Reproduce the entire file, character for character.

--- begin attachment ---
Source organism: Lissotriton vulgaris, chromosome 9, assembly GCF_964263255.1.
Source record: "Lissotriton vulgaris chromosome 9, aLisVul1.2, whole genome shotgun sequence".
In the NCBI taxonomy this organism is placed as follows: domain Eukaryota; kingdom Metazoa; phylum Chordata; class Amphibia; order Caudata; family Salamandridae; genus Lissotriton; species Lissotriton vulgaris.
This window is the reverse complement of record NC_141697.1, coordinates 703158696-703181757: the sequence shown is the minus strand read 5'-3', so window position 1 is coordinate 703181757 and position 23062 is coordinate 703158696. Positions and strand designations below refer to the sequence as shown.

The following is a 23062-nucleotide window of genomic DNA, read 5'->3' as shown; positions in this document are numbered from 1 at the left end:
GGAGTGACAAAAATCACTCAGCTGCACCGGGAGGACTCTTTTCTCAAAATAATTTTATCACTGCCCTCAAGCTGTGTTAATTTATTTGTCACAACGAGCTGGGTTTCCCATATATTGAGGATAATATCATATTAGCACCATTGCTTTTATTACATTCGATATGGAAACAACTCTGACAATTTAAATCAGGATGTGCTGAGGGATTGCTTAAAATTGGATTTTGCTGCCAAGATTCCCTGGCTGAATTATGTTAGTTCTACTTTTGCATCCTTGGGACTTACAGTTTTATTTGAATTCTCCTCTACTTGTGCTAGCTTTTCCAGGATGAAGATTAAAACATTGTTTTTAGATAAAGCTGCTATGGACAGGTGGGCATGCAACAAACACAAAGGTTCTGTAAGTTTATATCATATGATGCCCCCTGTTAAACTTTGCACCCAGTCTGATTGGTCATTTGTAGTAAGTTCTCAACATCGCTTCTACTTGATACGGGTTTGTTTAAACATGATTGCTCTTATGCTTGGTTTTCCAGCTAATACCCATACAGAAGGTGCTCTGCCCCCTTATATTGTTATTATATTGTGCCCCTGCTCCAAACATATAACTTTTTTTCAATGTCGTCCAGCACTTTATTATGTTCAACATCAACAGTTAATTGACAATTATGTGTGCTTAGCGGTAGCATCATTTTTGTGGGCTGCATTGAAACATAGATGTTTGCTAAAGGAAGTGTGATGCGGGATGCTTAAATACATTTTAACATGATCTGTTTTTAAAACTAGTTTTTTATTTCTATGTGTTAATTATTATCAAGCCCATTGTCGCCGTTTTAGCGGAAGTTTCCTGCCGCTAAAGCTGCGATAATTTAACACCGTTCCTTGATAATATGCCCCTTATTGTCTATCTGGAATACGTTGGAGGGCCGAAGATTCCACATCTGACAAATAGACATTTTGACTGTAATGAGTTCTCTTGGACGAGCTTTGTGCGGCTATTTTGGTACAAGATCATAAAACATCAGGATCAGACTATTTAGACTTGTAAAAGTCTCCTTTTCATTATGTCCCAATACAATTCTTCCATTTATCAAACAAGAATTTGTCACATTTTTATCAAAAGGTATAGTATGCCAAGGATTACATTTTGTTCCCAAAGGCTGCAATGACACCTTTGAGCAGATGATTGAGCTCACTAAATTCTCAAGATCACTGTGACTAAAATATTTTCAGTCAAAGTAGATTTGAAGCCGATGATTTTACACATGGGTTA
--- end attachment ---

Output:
Source organism: Lissotriton vulgaris, chromosome 9, assembly GCF_964263255.1.
Source record: "Lissotriton vulgaris chromosome 9, aLisVul1.2, whole genome shotgun sequence".
In the NCBI taxonomy this organism is placed as follows: domain Eukaryota; kingdom Metazoa; phylum Chordata; class Amphibia; order Caudata; family Salamandridae; genus Lissotriton; species Lissotriton vulgaris.
This window is the reverse complement of record NC_141697.1, coordinates 703158696-703181757: the sequence shown is the minus strand read 5'-3', so window position 1 is coordinate 703181757 and position 23062 is coordinate 703158696. Positions and strand designations below refer to the sequence as shown.

The following is a 23062-nucleotide window of genomic DNA, read 5'->3' as shown; positions in this document are numbered from 1 at the left end:
GGAGTGACAAAAATCACTCAGCTGCACCGGGAGGACTCTTTTCTCAAAATAATTTTATCACTGCCCTCAAGCTGTGTTAATTTATTTGTCACAACGAGCTGGGTTTCCCATATATTGAGGATAATATCATATTAGCACCATTGCTTTTATTACATTCGATATGGAAACAACTCTGACAATTTAAATCAGGATGTGCTGAGGGATTGCTTAAAATTGGATTTTGCTGCCAAGATTCCCTGGCTGAATTATGTTAGTTCTACTTTTGCATCCTTGGGACTTACAGTTTTATTTGAATTCTCCTCTACTTGTGCTAGCTTTTCCAGGATGAAGATTAAAACATTGTTTTTAGATAAAGCTGCTATGGACAGGTGGGCATGCAACAAACACAAAGGTTCTGTAAGTTTATATCATATGATGCCCCCTGTTAAACTTTGCACCCAGTCTGATTGGTCATTTGTAGTAAGTTCTCAACATCGCTTCTACTTGATACGGGTTTGTTTAAACATGATTGCTCTTATGCTTGGTTTTCCAGCTAATACCCATACAGAAGGTGCTCTGCCCCCTTATATTGTTATTATATTGTGCCCCTGCTCCAAACATATAACTTTTTTTCAATGTCGTCCAGCACTTTATTATGTTCAACATCAACAGTTAATTGACAATTATGTGTGCTTAGCGGTAGCATCATTTTTGTGGGCTGCATTGAAACATAGATGTTTGCTAAAGGAAGTGTGATGCGGGATGCTTAAATACATTTTAACATGATCTGTTTTTAAAACTAGTTTTTTATTTCTATGTGTTAATTATTATCAAGCCCATTGTCGCCGTTTTAGCGGAAGTTTCCTGCCGCTAAAGCTGCGATAATTTAACACCGTTCCTTGATAATATGCCCCTTATTGTCTATCTGGAATACGTTGGAGGGCCGAAGATTCCACATCTGACAAATAGACATTTTGACTGTAATGAGTTCTCTTGGACGAGCTTTGTGCGGCTATTTTGGTACAAGATCATAAAACATCAGGATCAGACTATTTAGACTTGTAAAAGTCTCCTTTTCATTATGTCCCAATACAATTCTTCCATTTATCAAACAAGAATTTGTCACATTTTTATCAAAAGGTATAGTATGCCAAGGATTACATTTTGTTCCCAAAGGCTGCAATGACACCTTTGAGCAGATGATTGAGCTCACTAAATTCTCAAGATCACTGTGACTAAAATATTTTCAGTCAAAGTAGATTTGAAGCCGATGATTTTACACATGGGTTA